Kohalpur Nepal

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Everywhere I go, I’m always surprised by the dogs. In the United States, we get used to the lack of wild dogs running around (or, more likely, laying around) everywhere.

When a dog makes an appearance, that dog is the star of the show. However, as travelers to anywhere else in the world, we know that is not the case. But still, I forget to expect the abundance of street dogs in many countries outside the US.

Nepal is a good example e of this, but some of the rural towns have more than just dogs. Imagine this: you are walking down the street, and you see dogs lying at the curbs and in front of the storefronts, prancing around in search of scraps or on a quest to find shade.

But as you imagine the equivalent of a Labrador that has not been washed for five years walking by, imagine watching that dog and looking up to come face to face with a cow. Yes, a cow, right on the street, right in front of you, blocking cars and mooing.

Cow on the sidewalk
Cow on the sidewalk. Photo by William Brannon Bowes

First Impressions of Kohalpur, Nepal

What you imagined was one of the first experiences I had walking around rural Kohalpur in Banke, Nepal. Banke is a province in western Nepal, about an hour’s flight from Kathmandu. Few tourists go there.

While I was there, one of the locals with whom I was working told me, in his best broken English, that I was the first American he had ever seen in Kohalpur. I was surprised, but after a few days there, I believed him.

If you're looking for a unique cultural experience read this first-hand memoir of an American's visit to Kohalpur Nepal during Tihar Festival. #Nepal

When I walked around the main part of the city, it was as if I were wearing a bright pink jumpsuit. It seemed that everyone stopped to look at me as I passed by. These were not negative or critical stares.

Rather, they were the looks a person gives to something out of the norm. However, coming from Boston, where it’s rare for someone to even acknowledge your existence as you walk by, it felt vastly different.

Street food.
Street food. Photo by William Brannon Bowes

Shopping and Eating in Kohalpur

As I walked around, I also noticed that there were power lines with crowded messes of wires that looked as though they had been tied into knots. I would also stop in the little markets and shops lining the roadways.

Here I would find the most unique clothing, jewelry and food at a fifth of the cost of back home. In addition, there was a plethora of fruit stands and places to eat.

When it comes to food, Nepal does not disappoint. Whether it is Kathmandu or Kohalpur or anywhere else, the Nepalese feed you well. For any prospective traveler, be sure to request “momo”, which are Nepal’s famous dumplings. A word of caution though: they are addictive (in the best way possible).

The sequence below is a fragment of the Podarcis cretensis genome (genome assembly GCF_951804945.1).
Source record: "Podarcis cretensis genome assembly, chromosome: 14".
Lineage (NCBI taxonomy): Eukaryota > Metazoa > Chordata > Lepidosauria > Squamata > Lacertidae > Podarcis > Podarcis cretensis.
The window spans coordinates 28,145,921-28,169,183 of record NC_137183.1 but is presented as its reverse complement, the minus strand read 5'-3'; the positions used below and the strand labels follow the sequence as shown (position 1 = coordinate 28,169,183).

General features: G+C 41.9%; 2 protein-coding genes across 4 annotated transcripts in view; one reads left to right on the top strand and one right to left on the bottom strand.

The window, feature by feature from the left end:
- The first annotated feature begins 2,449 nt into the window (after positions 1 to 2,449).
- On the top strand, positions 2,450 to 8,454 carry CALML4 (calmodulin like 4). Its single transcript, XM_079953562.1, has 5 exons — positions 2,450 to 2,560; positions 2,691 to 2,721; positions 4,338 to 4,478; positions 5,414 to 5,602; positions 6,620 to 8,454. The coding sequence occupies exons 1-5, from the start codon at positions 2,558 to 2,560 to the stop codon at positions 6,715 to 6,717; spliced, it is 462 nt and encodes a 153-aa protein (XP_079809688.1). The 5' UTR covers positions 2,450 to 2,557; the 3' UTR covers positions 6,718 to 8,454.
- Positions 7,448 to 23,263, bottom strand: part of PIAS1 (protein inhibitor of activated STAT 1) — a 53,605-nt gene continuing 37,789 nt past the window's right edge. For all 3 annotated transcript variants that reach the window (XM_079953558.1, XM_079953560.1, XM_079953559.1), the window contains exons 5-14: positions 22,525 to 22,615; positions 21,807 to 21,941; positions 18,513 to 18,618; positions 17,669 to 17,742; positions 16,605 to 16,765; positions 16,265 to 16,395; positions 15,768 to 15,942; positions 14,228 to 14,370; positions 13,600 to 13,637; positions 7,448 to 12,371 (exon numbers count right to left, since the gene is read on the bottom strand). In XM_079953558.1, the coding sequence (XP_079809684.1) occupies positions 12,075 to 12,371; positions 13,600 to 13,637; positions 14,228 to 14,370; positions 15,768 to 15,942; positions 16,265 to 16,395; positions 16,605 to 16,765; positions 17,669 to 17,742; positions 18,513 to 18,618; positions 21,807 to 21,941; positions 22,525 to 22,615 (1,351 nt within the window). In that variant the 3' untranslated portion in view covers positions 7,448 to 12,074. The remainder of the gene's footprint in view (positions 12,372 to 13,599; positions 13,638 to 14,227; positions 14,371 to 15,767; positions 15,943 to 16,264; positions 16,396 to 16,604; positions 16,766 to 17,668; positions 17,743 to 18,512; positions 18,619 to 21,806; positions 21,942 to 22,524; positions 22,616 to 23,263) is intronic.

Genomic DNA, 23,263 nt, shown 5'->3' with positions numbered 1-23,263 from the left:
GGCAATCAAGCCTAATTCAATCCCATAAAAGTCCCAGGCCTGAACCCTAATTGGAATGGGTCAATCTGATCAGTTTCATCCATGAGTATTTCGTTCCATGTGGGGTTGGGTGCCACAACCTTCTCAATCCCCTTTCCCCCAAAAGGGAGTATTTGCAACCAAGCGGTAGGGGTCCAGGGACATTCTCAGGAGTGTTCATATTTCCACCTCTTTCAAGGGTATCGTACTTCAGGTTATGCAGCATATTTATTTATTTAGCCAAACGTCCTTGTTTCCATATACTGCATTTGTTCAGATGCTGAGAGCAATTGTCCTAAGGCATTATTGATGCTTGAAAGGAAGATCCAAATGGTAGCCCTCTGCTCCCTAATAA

Streets of Kohalpur Nepal.
Streets of Kohalpur Nepal. Photo by William Brannon Bowes

A World of Difference in Banke

The locals in Kathmandu told me that most foreign young people who come to Nepal are there to climb and the rest are there to see old buildings. The world of difference between life in more rural areas of Nepal and any other place would only draw a certain type of person.

And it is true that Kohalpur was not groomed for tourists. But for the person who wants to know Nepal, experience the culture and understand the people, the cities of Banke are just that: a world of difference.

I was in Nepal with a friend because we were sent there by a church in Massachusetts to help churches in and around Kathmandu. Groups of Christians in the country are poor and persecuted.

As a result, many of them depend on support from churches like mine to function. I happened to be sent to Kohalpur, and I had the beautiful opportunity to experience the place in a way that very few travelers or tourists get to have.

Kohalpur Nepal Young girl
Young girl in the streets of Kohalpur. Photo by William Brannon Bowes

Breathing and Communicating

The first thing that any traveler to Banke (or Kathmandu, for that matter) will notice is the quality of the air. It feels quite different to breathe that air; it can be difficult on the lungs.

I got used to it, but it is a very memorable feeling to breathe in and notice a different sort of taste. Furthermore, there is a dryness and a coarseness to the air which makes it hard to get a full breath.

Of course, you could wear a mask, but I chose not to. Call me a purist, but I wanted the full experience of Nepal and in that spirit, I wanted to breathe the same air the locals did.

Another thing a traveler may be surprised by is the fact that a good number of the locals speak English. Even in a place like Kohalpur, lodging was not too difficult to manage.

Many of the young people in Nepal are taught English. While we had someone with us who spoke both Nepalese and English, it was possible to get around without him.

Kohalpur Nepal Cows in the road
Cows in the road. Photo by William Brannon Bowes

Driving Skills Required

I will also say that I was not ready for Nepalese traffic. Taxi drivers must have supernatural abilities that I do not possess because the roads were something like I had never seen before.